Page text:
Red Cross: 1,200 feared dead in typhoon

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(UPDATED) Conservative estimate based on reports separately confirmed by national and local authorities is at 360, but the President acknowledges there will be 'substantially more'

RETRIEVAL. Dead bodies litter the streets of Tacloban city as volunteers collect them. Photo by EPA/Francis Malasig

MANILA, Philippines (UPDATED) – About 1,200 people are believed to have died in just two provinces when one of the strongest global storms ever recorded hit the Philippines, the head of the local Red Cross said on Saturday, November 9.

The Red Cross figure was far higher than the 138 that the national disaster risk management office reported as of 6 pm Saturday, based on confirmed cases from its local offices in those areas – Leyte and Eastern Samar, the worst hit in the Eastern Visayas region.

If casualties so far confirmed separately by local authorities will be included, the official count could reach at least 360.

While super typhoon Yolanda (international code: Haiyan) battered the regions on Visayas island the hardest, it affected some 40 provinces in at least 9 regions across the country. It prompted mainly preventive evacuation of some 800,000 residents.

In an interview with ReutersPhilippine Red Cross secretary general Gwendolyn Pang said: “An estimated more than 1,000 bodies were seen floating in Tacloban as reported by our Red Cross teams. In Samar, about 200 deaths. Validation is ongoing.”

Sought later by Agence France-Presse on this figure, Pang clarified it was “an estimate,” with authorities yet to get an accurate assessment from many devastated communities.

“It’s an estimate. Somebody else has to do the counting,” Pang told Agence France-Presse.

Kenneth Dimalibot, a communications and special projects consultant of Red Cross, sought to downplay the number of casualties attributed to the organization.

“It’s not accurate. No count yet. But there are a lot [of casualties] based on reports from our local chapters,” Dimalibot told Rappler.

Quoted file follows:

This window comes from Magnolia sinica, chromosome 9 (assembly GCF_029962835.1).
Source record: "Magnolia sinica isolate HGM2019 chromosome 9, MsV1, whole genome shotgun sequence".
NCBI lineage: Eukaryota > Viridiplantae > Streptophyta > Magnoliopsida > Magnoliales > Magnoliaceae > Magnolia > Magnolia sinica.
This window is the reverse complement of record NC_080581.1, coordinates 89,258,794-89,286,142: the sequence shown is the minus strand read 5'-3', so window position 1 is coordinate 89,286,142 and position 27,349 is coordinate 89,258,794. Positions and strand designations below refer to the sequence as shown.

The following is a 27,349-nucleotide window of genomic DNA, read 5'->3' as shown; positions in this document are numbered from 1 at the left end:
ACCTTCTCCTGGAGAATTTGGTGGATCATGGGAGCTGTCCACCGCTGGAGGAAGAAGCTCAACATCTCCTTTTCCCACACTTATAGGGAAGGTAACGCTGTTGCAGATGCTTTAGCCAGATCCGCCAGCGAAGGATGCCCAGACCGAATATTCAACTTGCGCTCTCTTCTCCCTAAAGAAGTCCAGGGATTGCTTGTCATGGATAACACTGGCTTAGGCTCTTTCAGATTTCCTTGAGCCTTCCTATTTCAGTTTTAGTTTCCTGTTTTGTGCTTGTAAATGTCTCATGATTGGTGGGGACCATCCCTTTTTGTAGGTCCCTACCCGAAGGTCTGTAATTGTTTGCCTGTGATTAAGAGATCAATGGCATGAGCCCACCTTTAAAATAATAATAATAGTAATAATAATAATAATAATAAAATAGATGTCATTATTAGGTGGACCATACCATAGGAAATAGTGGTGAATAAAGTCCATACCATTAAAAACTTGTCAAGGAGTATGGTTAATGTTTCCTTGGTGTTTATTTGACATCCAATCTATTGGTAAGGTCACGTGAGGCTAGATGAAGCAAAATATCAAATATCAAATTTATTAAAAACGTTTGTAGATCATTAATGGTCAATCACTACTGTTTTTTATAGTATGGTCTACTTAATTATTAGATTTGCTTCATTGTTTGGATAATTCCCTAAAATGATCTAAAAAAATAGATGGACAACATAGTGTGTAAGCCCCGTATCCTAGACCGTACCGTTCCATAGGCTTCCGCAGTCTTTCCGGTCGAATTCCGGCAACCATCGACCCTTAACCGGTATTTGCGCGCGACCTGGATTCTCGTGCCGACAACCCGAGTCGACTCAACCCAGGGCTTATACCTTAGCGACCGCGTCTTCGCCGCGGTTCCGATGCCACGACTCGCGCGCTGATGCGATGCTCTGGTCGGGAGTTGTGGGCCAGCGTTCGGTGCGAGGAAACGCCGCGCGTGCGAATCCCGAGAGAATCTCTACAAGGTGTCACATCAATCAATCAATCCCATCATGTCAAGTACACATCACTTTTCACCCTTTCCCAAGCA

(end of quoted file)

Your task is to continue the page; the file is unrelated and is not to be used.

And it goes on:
Rappler initially reported that at least 100 are dead in devastated Tacloban. (READ ALSO: Tacloban Diary: I saw death, I fear anarchy)

We also quoted information from Eastern Samar congressman Ben Evardone that, as of 8 pm Saturday, at  least 200 are feared dead in his province, most of them in the town of Hernani.

The National Disaster Risk Reduction and Management Council (NDRRMC) gave a conservative estimate based on reports from its regional offices in its 6 pm bulletin on Saturday.

The council said at least 138 were killed due to Yolanda (international codename Haiyan), but spokesman Major Reynaldo Balido said they are expecting more reports to come in. 

President Benigno Aquino III himself said they don’t have the exact figures yet. “[The] casualties, we think it will be substantially more. We are not prepared to say how much more at this point in time because that is also being collated,” he told reporters Saturday.

Except for 4, all the casualties confirmed by the NDRRMC came from Region VIII or Eastern Visayas.

The NDRRMC count, combined with separate reports by local authorities, as collated by Rappler, bring the total of confirmed deaths to at least 360.

They are in the following areas:

A total of 944,597 families or 4,282,636 individuals in 36 provinces were affected by Yolanda, according to the NDRRMC’s latest report – with reports from Carmela Fonbuena, Jee Geronimo, David Lozada, Agence France-Presse/


Help the victims of Typhoon Yolanda (international codename: Haiyan). Visit Rappler’s list of ongoing relief operations in your area. Tell us about your relief and recovery initiatives, email or tweet us @moveph. 

Visit for the latest updates on Typhoon Yolanda.

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